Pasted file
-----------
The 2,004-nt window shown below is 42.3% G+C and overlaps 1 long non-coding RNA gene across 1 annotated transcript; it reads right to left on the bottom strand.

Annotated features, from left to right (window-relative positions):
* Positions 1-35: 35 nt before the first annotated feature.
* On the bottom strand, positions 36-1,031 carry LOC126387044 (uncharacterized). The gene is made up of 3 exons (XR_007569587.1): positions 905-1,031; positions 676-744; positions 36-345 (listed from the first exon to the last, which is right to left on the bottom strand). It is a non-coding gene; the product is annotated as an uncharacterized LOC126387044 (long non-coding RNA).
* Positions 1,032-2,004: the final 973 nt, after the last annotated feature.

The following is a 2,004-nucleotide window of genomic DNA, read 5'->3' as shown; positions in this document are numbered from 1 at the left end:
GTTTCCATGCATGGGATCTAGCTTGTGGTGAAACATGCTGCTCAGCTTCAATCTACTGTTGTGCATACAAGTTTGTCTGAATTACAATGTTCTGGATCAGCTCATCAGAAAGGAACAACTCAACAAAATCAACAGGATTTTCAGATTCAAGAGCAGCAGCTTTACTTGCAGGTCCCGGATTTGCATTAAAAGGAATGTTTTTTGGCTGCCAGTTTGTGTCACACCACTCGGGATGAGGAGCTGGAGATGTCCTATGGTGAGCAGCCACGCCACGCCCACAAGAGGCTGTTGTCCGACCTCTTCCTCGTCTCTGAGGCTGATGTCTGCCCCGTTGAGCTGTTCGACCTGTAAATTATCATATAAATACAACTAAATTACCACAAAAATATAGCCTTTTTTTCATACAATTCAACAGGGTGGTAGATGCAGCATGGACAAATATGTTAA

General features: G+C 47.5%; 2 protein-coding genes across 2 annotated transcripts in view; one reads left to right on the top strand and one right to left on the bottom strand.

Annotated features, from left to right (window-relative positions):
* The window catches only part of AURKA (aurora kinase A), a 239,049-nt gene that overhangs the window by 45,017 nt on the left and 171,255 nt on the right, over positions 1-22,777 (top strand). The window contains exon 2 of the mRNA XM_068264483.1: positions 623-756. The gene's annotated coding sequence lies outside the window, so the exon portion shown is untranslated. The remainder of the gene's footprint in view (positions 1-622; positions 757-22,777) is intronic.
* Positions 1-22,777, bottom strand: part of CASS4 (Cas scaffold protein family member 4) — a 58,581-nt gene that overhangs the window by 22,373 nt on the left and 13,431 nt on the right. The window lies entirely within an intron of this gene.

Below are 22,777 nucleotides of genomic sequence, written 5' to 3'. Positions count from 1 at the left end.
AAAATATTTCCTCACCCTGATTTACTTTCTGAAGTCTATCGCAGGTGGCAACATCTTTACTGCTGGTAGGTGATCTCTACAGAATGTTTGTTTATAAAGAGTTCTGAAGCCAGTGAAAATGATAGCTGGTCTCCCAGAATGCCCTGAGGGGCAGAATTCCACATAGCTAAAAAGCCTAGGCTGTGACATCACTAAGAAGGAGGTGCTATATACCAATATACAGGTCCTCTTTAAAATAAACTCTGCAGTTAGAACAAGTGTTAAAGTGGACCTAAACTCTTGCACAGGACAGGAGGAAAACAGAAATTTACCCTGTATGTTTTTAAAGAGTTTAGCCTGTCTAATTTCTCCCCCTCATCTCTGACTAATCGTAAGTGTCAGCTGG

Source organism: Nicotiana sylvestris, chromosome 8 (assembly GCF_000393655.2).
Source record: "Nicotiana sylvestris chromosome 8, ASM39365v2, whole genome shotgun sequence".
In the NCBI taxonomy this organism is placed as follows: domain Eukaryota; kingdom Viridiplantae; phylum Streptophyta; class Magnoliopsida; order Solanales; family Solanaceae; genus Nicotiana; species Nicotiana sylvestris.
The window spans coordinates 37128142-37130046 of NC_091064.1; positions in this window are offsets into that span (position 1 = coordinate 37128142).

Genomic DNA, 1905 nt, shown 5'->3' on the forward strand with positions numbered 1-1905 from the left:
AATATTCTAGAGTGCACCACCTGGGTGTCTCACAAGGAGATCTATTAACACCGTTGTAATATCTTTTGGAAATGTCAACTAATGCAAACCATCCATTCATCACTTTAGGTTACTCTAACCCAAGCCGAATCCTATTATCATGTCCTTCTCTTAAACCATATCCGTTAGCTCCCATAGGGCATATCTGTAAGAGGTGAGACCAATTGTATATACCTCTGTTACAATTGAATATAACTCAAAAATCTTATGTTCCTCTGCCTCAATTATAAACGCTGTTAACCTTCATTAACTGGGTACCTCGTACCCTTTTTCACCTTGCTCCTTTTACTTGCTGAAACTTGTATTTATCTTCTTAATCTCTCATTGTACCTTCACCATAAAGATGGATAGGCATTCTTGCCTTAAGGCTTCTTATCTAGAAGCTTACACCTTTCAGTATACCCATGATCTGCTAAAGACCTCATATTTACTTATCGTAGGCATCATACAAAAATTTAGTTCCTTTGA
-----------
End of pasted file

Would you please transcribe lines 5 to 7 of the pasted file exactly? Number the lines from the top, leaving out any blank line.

* Positions 1,032-2,004: the final 973 nt, after the last annotated feature.

The following is a 2,004-nucleotide window of genomic DNA, read 5'->3' as shown; positions in this document are numbered from 1 at the left end:
GTTTCCATGCATGGGATCTAGCTTGTGGTGAAACATGCTGCTCAGCTTCAATCTACTGTTGTGCATACAAGTTTGTCTGAATTACAATGTTCTGGATCAGCTCATCAGAAAGGAACAACTCAACAAAATCAACAGGATTTTCAGATTCAAGAGCAGCAGCTTTACTTGCAGGTCCCGGATTTGCATTAAAAGGAATGTTTTTTGGCTGCCAGTTTGTGTCACACCACTCGGGATGAGGAGCTGGAGATGTCCTATGGTGAGCAGCCACGCCACGCCCACAAGAGGCTGTTGTCCGACCTCTTCCTCGTCTCTGAGGCTGATGTCTGCCCCGTTGAGCTGTTCGACCTGTAAATTATCATATAAATACAACTAAATTACCACAAAAATATAGCCTTTTTTTCATACAATTCAACAGGGTGGTAGATGCAGCATGGACAAATATGTTAA